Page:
InterPlanetary File System
IPFS or InterPlanetary File System is an open-source protocol and network designed to create a content-addressable, peer-to-peer method of storing and sharing hypermedia in a distributed file system. This file structure is a Merkle DAG, which combines Merkle trees, and Directed Acyclic Graphs
IPFS nodes store IPFS objects in local storage. Nodes connect to each other and transfer objects. These objects represent files and other data structures. The IPFS Protocol is divided into a stack of sub-protocols responsible for
Identities - manage node identity generation and verification.
Network - manages connections to other peers, uses various underlying network protocols. Configurable.
Routing - maintains information to locate specific peers and objects. Responds to both local and remote queries. Defaults to a DHT, but is swappable.
Exchange - a novel block exchange protocol (BitSwap) that governs efficient block distribution. Modelled as a market, weakly incentivizes data replication. Trade Strategies swappable
Objects - a Merkle DAG of content-addressed immutable objects with links. Used to represent arbitrary data structures, e.g. file hierarchies and communication systems.
Files - versioned file system hierarchy inspired by Git.
Naming - A self-certifying mutable name system.
Video streaming is usually based on the HTTP and TCP, and the video player is embedded in a web browser. TCP is currently the most widely used transport protocol on the Internet but it is commonly considered to be unsuitable for multimedia streaming. The HTTP and TCP are general purpose protocols and were not specifically designed or optimized for streaming media delivery. Bandwidth is precious. When we have a lot of people requesting the media over the internet, there is a lot of bandwidth that travels across the internet. These connections are uni-cast and they stream to each individual person.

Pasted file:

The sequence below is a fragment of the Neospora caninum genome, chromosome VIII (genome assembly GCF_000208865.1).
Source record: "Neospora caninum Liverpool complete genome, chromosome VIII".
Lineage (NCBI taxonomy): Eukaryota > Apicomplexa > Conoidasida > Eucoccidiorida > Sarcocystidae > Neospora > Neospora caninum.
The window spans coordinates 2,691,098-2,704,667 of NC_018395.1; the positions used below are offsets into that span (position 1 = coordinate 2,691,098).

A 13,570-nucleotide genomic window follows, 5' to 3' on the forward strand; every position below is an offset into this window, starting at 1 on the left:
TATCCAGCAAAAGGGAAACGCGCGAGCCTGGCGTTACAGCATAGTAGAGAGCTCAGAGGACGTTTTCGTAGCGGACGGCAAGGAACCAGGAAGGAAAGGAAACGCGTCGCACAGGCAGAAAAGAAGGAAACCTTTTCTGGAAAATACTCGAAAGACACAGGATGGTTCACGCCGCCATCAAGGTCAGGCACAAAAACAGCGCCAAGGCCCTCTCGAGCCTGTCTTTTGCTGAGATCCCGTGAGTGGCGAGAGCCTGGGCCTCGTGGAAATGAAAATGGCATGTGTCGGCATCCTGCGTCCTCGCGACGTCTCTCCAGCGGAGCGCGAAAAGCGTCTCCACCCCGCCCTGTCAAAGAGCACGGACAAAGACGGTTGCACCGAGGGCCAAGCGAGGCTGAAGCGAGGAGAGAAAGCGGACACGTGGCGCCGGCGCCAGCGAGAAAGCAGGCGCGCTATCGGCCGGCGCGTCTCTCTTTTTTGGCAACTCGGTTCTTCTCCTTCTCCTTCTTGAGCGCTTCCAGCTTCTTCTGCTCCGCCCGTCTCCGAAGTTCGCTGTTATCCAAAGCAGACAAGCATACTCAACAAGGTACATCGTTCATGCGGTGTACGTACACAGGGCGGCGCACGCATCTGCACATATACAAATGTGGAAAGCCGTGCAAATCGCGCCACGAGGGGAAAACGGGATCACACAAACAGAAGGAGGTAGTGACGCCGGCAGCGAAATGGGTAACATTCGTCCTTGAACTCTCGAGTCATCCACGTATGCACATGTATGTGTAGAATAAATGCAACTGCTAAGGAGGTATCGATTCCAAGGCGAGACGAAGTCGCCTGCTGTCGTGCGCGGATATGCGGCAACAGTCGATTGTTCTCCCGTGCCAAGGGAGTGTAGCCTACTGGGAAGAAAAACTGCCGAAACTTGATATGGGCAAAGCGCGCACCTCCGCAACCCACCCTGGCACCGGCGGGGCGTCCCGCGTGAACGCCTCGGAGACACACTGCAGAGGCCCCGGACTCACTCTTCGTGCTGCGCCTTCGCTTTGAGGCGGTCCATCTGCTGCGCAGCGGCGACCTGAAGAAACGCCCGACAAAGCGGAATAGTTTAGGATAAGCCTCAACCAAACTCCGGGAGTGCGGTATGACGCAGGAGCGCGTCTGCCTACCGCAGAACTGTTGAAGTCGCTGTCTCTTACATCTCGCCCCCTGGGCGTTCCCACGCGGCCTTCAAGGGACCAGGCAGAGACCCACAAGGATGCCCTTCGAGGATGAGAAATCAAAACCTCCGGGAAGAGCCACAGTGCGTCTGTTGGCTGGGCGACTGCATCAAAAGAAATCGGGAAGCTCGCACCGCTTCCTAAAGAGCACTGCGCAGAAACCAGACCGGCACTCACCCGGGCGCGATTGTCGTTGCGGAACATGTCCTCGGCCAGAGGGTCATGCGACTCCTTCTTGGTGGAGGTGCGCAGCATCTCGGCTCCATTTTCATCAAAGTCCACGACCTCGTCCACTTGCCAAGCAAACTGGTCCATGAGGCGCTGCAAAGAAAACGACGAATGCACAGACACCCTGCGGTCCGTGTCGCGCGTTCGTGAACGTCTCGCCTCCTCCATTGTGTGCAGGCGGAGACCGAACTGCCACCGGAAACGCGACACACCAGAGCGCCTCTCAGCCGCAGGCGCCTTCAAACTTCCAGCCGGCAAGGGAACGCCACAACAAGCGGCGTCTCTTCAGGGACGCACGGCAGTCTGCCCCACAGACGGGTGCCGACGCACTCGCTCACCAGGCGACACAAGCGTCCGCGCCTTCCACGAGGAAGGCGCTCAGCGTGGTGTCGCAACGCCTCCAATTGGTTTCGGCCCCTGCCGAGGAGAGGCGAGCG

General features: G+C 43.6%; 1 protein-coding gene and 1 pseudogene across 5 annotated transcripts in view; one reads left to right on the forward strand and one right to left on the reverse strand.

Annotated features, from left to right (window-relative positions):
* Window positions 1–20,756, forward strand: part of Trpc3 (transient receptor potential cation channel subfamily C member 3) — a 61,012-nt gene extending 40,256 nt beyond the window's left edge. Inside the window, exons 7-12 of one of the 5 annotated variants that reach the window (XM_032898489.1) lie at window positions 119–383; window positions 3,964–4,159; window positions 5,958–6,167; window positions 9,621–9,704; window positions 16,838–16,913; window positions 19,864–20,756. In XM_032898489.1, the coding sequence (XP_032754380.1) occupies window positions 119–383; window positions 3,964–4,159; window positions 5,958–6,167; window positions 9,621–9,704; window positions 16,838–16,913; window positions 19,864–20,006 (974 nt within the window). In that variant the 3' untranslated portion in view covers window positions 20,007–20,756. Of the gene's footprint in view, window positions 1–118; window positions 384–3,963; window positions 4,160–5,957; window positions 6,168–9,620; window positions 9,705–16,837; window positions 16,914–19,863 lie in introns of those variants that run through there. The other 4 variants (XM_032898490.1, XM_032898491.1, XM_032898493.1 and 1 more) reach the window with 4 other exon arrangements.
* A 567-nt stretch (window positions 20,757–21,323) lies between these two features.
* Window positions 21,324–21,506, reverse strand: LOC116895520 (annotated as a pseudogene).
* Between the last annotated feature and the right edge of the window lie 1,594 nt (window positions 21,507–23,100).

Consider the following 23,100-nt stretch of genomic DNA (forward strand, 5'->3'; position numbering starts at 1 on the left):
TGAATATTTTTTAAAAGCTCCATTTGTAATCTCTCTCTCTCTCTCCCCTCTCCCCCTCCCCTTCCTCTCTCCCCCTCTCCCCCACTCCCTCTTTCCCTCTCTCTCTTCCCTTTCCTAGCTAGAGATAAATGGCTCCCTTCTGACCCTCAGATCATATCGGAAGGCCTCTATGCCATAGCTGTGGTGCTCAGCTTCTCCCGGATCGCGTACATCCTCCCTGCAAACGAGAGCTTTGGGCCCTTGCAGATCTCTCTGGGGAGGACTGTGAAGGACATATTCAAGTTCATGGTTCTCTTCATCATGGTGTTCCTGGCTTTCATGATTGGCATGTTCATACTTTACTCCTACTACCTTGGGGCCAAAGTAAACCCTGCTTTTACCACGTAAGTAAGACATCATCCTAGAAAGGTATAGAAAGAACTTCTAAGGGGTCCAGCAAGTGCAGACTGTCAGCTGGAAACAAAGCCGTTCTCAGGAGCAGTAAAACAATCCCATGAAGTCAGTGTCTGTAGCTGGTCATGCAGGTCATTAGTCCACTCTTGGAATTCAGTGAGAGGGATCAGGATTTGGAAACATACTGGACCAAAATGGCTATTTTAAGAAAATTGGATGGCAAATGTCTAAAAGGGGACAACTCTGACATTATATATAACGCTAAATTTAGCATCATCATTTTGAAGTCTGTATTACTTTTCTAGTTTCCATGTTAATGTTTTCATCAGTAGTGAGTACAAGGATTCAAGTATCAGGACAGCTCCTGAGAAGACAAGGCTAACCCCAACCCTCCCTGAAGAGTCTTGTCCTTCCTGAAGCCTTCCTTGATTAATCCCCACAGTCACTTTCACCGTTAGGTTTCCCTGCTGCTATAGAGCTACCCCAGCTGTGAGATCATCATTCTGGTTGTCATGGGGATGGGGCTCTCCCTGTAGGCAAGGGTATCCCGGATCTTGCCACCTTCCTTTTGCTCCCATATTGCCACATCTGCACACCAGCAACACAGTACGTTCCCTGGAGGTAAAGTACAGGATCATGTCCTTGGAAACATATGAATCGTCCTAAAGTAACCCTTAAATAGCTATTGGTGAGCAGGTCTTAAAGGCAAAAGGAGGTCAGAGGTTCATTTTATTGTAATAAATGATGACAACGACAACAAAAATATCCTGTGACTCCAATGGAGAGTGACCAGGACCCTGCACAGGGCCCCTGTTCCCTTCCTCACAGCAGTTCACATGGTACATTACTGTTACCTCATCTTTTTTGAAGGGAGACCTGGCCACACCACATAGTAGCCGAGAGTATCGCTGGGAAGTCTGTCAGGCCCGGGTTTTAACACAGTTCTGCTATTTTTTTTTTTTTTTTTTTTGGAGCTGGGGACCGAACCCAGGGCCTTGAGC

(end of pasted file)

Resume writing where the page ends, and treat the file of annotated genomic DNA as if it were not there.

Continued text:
For Example 1000 people watching, each person has to get a copy of that media. In this case, bandwidth increases with the number of people. For 1000 people we need 1000 times the bandwidth. To tackle this issue, companies like YouTube are dependent on CDNs. Basically, they are fixing this issue by adding lot more of computers and by moving the distribution centers nearer to the mass users. To make matters more complicated, the difference between yearly price drop in storage (40%) and bandwidth (26%) is almost double. All this means that we will have more people, streaming more data on channels that are not scaling as fast. This creates congestion that at one point in time cannot be solved by just adding more hardware .
● With the Distributed Hash Table, nodes can store & share data without central coordination
● IPNS allows exchanged data to be instantly pre-authenticated and verified using public key cryptography
● The Merkle DAG enables uniquely identified, tampe-resistant and permanently stored data.
● You can access past versions of edited data via the Version Control System
This is the process of adding and retrieving files from IPFS.
1) Each file and all of the blocks within it are given a unique fingerprint called a cryptographic hash.
2) IPFS removes duplicates across the network.
3) Each network node stores only content it is interested in, and some indexing information that helps figure out who is storing what.
4) When looking up files, you're asking the network to find nodes storing the content behind a unique hash.
5) Every file can be found by human-readable names using a decentralized naming system called IPFS.